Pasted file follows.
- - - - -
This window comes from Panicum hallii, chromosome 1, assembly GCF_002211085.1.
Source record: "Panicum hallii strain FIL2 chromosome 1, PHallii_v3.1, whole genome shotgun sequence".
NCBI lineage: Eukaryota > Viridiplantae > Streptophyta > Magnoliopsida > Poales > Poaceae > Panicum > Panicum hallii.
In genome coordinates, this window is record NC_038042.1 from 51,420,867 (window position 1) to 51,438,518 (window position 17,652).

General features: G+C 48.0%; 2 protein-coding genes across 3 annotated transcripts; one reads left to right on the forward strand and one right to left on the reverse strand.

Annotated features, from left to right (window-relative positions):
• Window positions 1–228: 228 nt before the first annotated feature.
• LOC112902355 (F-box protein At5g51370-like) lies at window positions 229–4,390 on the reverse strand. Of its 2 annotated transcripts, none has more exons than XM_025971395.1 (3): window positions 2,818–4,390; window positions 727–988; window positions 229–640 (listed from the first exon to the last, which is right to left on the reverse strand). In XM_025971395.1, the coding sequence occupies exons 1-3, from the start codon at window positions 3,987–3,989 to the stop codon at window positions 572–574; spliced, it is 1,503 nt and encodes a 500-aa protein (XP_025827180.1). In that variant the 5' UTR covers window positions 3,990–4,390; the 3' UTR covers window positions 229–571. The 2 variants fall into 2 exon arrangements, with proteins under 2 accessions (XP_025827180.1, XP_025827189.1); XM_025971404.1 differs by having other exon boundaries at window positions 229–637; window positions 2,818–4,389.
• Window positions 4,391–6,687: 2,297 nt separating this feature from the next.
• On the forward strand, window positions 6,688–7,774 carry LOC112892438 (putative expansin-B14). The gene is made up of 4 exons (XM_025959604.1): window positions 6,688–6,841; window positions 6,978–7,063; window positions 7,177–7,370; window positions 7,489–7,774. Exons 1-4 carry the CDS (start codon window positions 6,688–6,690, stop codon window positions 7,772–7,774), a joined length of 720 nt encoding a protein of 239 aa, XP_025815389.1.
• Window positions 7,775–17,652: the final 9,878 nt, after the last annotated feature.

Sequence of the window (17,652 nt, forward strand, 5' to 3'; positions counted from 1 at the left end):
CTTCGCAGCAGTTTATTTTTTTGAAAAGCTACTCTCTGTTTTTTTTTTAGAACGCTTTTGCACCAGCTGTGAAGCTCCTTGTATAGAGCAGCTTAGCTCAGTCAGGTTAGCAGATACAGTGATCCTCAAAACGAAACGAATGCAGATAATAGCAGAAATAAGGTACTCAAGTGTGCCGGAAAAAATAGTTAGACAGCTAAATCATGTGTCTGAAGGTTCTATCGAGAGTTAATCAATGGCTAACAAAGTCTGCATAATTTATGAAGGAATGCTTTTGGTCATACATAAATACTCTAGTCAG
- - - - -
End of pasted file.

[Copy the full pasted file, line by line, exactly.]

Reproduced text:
This window comes from Panicum hallii, chromosome 1, assembly GCF_002211085.1.
Source record: "Panicum hallii strain FIL2 chromosome 1, PHallii_v3.1, whole genome shotgun sequence".
NCBI lineage: Eukaryota > Viridiplantae > Streptophyta > Magnoliopsida > Poales > Poaceae > Panicum > Panicum hallii.
In genome coordinates, this window is record NC_038042.1 from 51,420,867 (window position 1) to 51,438,518 (window position 17,652).

General features: G+C 48.0%; 2 protein-coding genes across 3 annotated transcripts; one reads left to right on the forward strand and one right to left on the reverse strand.

Annotated features, from left to right (window-relative positions):
• Window positions 1–228: 228 nt before the first annotated feature.
• LOC112902355 (F-box protein At5g51370-like) lies at window positions 229–4,390 on the reverse strand. Of its 2 annotated transcripts, none has more exons than XM_025971395.1 (3): window positions 2,818–4,390; window positions 727–988; window positions 229–640 (listed from the first exon to the last, which is right to left on the reverse strand). In XM_025971395.1, the coding sequence occupies exons 1-3, from the start codon at window positions 3,987–3,989 to the stop codon at window positions 572–574; spliced, it is 1,503 nt and encodes a 500-aa protein (XP_025827180.1). In that variant the 5' UTR covers window positions 3,990–4,390; the 3' UTR covers window positions 229–571. The 2 variants fall into 2 exon arrangements, with proteins under 2 accessions (XP_025827180.1, XP_025827189.1); XM_025971404.1 differs by having other exon boundaries at window positions 229–637; window positions 2,818–4,389.
• Window positions 4,391–6,687: 2,297 nt separating this feature from the next.
• On the forward strand, window positions 6,688–7,774 carry LOC112892438 (putative expansin-B14). The gene is made up of 4 exons (XM_025959604.1): window positions 6,688–6,841; window positions 6,978–7,063; window positions 7,177–7,370; window positions 7,489–7,774. Exons 1-4 carry the CDS (start codon window positions 6,688–6,690, stop codon window positions 7,772–7,774), a joined length of 720 nt encoding a protein of 239 aa, XP_025815389.1.
• Window positions 7,775–17,652: the final 9,878 nt, after the last annotated feature.

Sequence of the window (17,652 nt, forward strand, 5' to 3'; positions counted from 1 at the left end):
CTTCGCAGCAGTTTATTTTTTTGAAAAGCTACTCTCTGTTTTTTTTTTAGAACGCTTTTGCACCAGCTGTGAAGCTCCTTGTATAGAGCAGCTTAGCTCAGTCAGGTTAGCAGATACAGTGATCCTCAAAACGAAACGAATGCAGATAATAGCAGAAATAAGGTACTCAAGTGTGCCGGAAAAAATAGTTAGACAGCTAAATCATGTGTCTGAAGGTTCTATCGAGAGTTAATCAATGGCTAACAAAGTCTGCATAATTTATGAAGGAATGCTTTTGGTCATACATAAATACTCTAGTCAG